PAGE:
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The Condition of Illinois Water Resources 2000

Surface Water Quality Monitoring

The Illinois EPA has maintained a comprehensive surface water monitoring and assessment program since its inception in 1970. Changes and additions to the monitoring effort have been undertaken to keep pace with technological advances and broadening environmental concerns. Surface water monitoring activities focus on water and sediment chemistry as well as on physical and biological data (aquatic invertebrates, fish, and habitat). As a result of these monitoring programs, data from approximately 3,400 stations have been utilized in the assessment of surface water quality conditions. Data from these stations are utilized to make either "monitored" or "evaluated" resource assessments. "Monitored" assessments are based on data collected by Illinois EPA or other professional staff that is five years old or less. "Evaluated" assessments are based on volunteer collected data or monitored data that is more than five years old.

The Illinois EPA conducts a wide variety of water quality monitoring programs. Among these programs are the Ambient Water Quality Monitoring Network, Intensive River Basin Survey (in cooperation with the Illinois Department of Natural Resources), Facility-Related Stream Survey, Ambient Lake Monitoring Program, Clean Lakes Program Intensive, Volunteer (Citizen) Lake Monitoring Program, and the National Nonpoint Source Monitoring Program.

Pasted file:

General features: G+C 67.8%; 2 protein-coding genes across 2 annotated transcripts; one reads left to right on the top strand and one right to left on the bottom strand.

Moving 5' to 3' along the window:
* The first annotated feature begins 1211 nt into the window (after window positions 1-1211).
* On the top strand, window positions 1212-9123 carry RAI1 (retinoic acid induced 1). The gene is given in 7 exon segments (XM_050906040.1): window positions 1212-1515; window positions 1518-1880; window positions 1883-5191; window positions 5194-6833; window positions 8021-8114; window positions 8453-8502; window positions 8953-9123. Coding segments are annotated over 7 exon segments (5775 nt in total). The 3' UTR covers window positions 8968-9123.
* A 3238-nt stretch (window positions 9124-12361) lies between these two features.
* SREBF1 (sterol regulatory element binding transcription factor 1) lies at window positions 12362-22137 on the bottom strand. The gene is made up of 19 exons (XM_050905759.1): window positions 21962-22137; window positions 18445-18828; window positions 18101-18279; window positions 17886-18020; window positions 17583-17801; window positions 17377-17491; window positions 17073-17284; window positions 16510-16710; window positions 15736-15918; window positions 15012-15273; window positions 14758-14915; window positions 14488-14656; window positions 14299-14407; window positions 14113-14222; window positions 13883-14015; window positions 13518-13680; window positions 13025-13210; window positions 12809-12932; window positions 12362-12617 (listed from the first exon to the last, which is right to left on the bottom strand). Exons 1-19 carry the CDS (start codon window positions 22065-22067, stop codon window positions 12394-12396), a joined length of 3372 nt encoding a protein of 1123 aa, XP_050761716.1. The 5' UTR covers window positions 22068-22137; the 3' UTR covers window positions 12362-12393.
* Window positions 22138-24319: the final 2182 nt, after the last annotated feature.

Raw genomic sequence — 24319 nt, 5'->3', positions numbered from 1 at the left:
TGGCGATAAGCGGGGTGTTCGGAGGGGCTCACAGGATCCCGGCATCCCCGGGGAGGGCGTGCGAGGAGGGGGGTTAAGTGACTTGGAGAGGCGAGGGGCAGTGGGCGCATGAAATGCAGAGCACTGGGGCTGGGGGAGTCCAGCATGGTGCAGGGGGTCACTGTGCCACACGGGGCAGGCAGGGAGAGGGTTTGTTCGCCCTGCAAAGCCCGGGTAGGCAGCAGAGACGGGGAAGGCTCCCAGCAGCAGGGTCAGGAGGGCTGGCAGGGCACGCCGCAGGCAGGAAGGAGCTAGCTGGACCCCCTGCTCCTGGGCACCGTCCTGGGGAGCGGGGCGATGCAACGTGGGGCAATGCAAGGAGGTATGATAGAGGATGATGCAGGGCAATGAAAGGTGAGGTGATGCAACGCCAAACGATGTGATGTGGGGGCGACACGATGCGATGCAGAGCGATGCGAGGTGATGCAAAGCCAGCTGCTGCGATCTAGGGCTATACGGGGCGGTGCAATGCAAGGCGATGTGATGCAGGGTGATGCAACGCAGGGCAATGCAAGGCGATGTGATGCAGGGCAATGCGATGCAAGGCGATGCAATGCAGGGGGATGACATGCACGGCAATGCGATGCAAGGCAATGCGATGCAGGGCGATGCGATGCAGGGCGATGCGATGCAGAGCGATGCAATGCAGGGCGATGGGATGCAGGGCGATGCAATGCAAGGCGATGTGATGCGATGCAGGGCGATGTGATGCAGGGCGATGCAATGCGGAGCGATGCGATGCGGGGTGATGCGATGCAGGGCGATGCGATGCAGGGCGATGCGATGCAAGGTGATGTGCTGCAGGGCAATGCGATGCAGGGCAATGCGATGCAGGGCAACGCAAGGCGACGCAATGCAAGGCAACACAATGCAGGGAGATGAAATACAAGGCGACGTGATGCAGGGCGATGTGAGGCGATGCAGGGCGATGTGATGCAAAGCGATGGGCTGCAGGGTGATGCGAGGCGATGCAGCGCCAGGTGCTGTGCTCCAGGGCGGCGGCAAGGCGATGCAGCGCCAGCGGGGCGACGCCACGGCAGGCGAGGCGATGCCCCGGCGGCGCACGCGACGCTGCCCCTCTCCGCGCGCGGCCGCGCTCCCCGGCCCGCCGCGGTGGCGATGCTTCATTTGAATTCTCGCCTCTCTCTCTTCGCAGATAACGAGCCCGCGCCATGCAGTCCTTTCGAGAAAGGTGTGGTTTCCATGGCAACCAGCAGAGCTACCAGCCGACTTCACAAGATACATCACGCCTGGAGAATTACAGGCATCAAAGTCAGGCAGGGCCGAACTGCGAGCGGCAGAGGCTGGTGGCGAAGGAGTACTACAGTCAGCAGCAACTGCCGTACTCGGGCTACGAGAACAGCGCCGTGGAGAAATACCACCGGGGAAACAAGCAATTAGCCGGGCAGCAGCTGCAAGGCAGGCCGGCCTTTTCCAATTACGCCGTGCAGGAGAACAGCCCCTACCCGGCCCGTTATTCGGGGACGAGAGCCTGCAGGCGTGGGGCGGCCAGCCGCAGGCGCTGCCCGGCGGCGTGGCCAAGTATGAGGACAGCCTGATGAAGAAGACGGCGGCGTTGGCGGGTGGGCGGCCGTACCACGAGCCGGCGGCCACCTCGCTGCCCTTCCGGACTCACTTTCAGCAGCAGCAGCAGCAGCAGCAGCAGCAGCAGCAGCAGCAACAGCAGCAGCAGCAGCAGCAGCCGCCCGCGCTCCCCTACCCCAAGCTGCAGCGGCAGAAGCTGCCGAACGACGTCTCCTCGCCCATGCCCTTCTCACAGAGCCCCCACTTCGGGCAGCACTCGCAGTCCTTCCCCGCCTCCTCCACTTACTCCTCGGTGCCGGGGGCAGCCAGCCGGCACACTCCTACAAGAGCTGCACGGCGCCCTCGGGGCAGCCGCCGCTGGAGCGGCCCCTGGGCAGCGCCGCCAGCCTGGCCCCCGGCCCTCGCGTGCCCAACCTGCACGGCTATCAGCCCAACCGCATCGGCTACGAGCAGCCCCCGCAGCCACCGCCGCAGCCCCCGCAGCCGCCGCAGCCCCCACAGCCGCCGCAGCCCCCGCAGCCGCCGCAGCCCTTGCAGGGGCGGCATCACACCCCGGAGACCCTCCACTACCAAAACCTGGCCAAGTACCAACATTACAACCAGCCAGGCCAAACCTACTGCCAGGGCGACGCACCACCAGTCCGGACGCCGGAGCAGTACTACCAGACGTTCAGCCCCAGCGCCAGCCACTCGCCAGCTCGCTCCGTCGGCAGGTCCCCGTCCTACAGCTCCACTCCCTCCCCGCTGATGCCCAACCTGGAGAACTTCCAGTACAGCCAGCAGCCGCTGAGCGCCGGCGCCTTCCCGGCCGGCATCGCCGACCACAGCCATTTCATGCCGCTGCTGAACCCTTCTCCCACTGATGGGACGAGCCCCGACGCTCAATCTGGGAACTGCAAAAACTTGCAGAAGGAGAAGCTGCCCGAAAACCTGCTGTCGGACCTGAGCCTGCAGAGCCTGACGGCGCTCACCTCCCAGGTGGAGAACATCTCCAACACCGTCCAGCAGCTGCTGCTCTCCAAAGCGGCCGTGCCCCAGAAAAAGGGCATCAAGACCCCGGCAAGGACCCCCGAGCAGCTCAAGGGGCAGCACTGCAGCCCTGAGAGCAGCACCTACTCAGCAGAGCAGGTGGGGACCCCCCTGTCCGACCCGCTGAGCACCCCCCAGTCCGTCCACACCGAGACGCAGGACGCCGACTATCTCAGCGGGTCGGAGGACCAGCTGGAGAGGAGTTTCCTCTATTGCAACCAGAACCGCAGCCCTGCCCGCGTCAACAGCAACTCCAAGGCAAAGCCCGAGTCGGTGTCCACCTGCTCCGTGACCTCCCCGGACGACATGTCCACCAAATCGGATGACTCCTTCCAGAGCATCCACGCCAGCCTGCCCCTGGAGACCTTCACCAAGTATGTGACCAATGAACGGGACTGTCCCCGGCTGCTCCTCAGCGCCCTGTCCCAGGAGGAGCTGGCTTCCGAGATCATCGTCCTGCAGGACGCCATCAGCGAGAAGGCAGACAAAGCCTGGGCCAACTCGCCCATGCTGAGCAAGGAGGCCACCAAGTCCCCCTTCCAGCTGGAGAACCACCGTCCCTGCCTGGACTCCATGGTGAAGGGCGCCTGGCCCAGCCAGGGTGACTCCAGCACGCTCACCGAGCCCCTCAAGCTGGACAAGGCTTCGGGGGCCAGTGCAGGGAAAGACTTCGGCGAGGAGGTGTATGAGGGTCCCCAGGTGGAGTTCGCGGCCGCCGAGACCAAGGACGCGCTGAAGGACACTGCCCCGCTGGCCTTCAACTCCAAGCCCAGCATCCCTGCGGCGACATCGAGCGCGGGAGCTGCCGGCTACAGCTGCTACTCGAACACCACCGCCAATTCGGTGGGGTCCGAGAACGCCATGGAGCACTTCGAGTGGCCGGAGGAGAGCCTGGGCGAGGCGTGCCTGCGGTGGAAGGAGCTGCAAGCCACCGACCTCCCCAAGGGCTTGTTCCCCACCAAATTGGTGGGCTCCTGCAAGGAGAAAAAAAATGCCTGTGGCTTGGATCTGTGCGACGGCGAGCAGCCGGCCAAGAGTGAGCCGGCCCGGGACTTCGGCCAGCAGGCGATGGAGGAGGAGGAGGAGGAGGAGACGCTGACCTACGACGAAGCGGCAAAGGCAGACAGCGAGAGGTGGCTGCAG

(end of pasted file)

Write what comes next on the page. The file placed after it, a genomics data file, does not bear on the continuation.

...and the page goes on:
The objectives of these monitoring and assessment programs are to:

  • Analyze and interpret data/information to evaluate attainment of designated uses (aquatic life, drinking water, fish consumption, recreation, etc.);
  • Determine long-term trends in physical, chemical, and biological conditions;
  • Identify water quality problems and problem areas and further investigate the extent and cause(s) of the problems; and
  • Provide a measure of the effectiveness of Illinois' water pollution control programs

The Illinois EPA's water quality program is designed to evaluate and protect water resource "designated uses." Designated uses take into consideration the use and value of the waterbody for public water supply; for propagation of fish, shellfish, and wildlife; and for recreational, agricultural, industrial and navigational purposes. In Illinois, waterbodies have been classified for a variety of designated uses that include: general use, public and food processing water supplies, secondary contact, and indigenous aquatic life. Lake Michigan has its own designated uses based upon a set of more stringent water quality standards. Water quality conditions are described in terms of the degree to which a waterbody attains its designated uses.

For this 2000 report and the 33 water quality fact sheets, water quality is rated as either "good," "fair," or "poor" based on physical, chemical, and biological data collected through 1998. A "good" rating means a river or lake meets the needs of all designated uses. "Fair" means water quality has been impaired and the waterbody meets some, but not all, of its designated uses. A waterbody that is rated as "poor" has water quality that has been severely impaired and cannot support designated uses to any degree.


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